Loading ...
Sorry, an error occurred while loading the content.

Re: [bolger] Re: Trolling motor for Micro Take 3

Expand Messages
  • Wesley Cox
    All good points. Thanks, Peter.
    Message 1 of 75 , Dec 1, 2005
    • 0 Attachment
      All good points. Thanks, Peter.

      pvanderwaart wrote:

      >>Would
      >>you care to comment on the stability of the open canoe type
      >>Toto?
      >>
      >>
      >
      >Pardon me for joining the discussion in the middle.
      >
      >In boats small enough to carry, seaworthiness is based in the
      >operator, not in the vessel. Even a sea kayak which is effectively
      >immune from taking on water is dependent on the crew to keep the boat
      >upright, or to recover from a roll. Training and judgement about when
      >to stay ashore are more important the the differences from one boat
      >to another.
      >
      >Stability depends very much on the crew. If he is sitting on the
      >bottom of the boat, it is much more stable than if he is sitting up a
      >few inches on some kind of seat. That said, I wonder if stability is
      >the most important factor. In any kind sea, the boat can be endangered
      >as much by spray and splash as by the threat of outright roll.
      >
      >Windsurfers go out in awful conditions, capize all the time, and most
      >get back undrowned. You should emulate the factors that make it
      >possible, which include 1) floatation for the boat so it can't swamp,
      >2) a boat that can be re-entered after a capsize, 3) flotation for
      >the crew (which saves a lot of energy even if the crew can swim), 4)
      >attachment of the crew to the boat so they won't get separated, 5) wet
      >or dry suit as appropriate to prevent hypothermia, 6) ability to
      >control the rig so it doesn't prevent successful righting after a
      >capsize. There may be other factors I have not mentioned.
      >
      >Peter
      >
      >
      >
      >
      >
      >
      >Bolger rules!!!
      >- no cursing, flaming, trolling, spamming, respamming, or flogging dead horses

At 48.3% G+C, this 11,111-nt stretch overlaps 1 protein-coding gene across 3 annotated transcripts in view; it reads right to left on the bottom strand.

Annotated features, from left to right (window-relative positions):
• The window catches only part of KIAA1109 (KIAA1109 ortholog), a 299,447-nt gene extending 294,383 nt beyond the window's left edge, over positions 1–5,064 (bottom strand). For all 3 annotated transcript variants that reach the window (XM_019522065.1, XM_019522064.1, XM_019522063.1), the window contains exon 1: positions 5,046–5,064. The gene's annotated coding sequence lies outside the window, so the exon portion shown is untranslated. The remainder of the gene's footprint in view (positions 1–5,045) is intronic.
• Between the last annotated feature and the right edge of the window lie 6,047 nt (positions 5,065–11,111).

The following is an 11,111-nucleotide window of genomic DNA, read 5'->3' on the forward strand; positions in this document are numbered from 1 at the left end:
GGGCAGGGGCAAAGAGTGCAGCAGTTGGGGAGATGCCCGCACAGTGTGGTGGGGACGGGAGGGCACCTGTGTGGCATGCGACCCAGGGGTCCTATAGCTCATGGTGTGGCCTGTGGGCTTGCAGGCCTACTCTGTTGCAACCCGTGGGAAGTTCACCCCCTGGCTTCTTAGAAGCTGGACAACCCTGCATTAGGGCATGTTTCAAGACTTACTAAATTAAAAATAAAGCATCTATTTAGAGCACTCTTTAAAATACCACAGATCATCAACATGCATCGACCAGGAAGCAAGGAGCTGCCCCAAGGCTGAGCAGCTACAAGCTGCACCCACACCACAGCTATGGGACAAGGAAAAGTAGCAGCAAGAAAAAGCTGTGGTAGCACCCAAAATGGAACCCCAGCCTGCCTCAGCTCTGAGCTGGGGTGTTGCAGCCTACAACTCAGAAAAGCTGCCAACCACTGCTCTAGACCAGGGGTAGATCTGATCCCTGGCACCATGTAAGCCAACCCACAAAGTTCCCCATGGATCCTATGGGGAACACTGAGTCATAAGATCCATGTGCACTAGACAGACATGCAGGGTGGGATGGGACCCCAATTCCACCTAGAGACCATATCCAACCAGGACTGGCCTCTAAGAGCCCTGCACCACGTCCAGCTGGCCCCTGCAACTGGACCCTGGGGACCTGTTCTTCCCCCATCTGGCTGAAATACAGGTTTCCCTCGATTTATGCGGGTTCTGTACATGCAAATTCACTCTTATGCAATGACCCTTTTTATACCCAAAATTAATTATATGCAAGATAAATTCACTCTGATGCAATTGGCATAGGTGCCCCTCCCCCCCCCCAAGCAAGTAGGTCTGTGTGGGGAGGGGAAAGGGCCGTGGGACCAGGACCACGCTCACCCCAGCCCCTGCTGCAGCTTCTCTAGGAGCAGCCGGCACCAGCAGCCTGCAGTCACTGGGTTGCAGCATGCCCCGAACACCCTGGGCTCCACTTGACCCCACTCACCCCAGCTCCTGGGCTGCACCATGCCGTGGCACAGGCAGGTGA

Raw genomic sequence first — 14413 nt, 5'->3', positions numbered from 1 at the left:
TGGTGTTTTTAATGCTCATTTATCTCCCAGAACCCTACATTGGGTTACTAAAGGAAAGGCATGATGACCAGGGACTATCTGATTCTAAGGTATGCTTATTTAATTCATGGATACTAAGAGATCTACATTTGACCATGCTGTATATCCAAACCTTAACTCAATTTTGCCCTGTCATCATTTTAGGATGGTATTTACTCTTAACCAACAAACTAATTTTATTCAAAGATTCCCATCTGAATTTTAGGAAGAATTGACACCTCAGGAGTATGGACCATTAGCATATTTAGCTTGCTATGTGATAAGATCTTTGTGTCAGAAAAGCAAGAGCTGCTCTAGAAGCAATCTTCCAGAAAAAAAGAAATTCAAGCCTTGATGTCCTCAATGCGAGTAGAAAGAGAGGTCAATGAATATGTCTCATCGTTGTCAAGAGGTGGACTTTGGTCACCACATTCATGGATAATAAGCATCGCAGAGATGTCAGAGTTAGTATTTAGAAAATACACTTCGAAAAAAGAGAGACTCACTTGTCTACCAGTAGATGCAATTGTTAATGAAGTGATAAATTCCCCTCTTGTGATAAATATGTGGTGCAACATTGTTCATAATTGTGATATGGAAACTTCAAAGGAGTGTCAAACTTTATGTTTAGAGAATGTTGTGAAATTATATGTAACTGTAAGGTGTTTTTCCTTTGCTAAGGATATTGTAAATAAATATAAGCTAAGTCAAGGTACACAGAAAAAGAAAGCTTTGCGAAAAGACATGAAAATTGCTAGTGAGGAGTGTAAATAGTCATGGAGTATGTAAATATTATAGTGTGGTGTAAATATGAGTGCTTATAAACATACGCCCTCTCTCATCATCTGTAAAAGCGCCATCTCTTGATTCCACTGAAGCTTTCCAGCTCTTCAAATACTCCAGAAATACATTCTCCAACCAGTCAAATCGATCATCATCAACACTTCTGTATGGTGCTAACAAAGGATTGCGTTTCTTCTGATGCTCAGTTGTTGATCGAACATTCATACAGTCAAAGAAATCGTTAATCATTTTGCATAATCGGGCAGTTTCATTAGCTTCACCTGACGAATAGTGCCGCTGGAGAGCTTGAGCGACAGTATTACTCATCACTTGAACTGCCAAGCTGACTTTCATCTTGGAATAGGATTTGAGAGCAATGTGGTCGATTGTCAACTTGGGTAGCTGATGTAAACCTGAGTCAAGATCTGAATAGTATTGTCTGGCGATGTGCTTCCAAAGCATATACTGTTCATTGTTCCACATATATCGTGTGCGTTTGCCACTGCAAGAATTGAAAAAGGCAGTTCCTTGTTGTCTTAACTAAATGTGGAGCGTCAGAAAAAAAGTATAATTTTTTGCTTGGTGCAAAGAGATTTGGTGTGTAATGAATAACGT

>- stay on topic, stay on thread, punctuate, no 'Ed, thanks, Fred' posts
      >- Pls add your comments at the TOP, SIGN your posts, and snip away
      >- Plans: Mr. Philip C. Bolger, P.O. Box 1209, Gloucester, MA, 01930, Fax: (978) 282-1349
      >- Unsubscribe: bolger-unsubscribe@yahoogroups.com
      >- Open discussion: bolger_coffee_lounge-subscribe@yahoogroups.com
      >Yahoo! Groups Links
      >
      >
      >
      >
      >
      >
      >
      >
      >
    • Lincoln Ross
      I m not sure the quoting is still accurate in this thread. In any case, I m sure the Dynel is good if the issue is just abrasion. However, I think at the
      Message 75 of 75 , Apr 5, 2006
      • 0 Attachment
        I'm not sure the quoting is still accurate in this thread. In any
        case, I'm sure the Dynel is good if the issue is just abrasion.
        However, I think at the partners, and perhaps elsewhere, localized
        crushing is part of the picture. In that case I'm guessing fiberglass
        would remain superior. Not that you couldn't have a bit of dynel over it.
        --- In bolger@yahoogroups.com, Harry James <welshman@...> wrote:
        >
        > One layer of dynel is 6 times as abrasion resistance as 1 layer of 6oz
        > glass per some tests in Boatbuilder several years ago.
        >
        > HJ
        >
        > pvanderwaart wrote:
        > >> What about armoring the mast with fiberglass and epoxy at the
        > >>
        > > partners and other wear
        > >
        > >> points? Or wrapping it with some other thing to prevent wear?
        snip
      Your message has been successfully submitted and would be delivered to recipients shortly.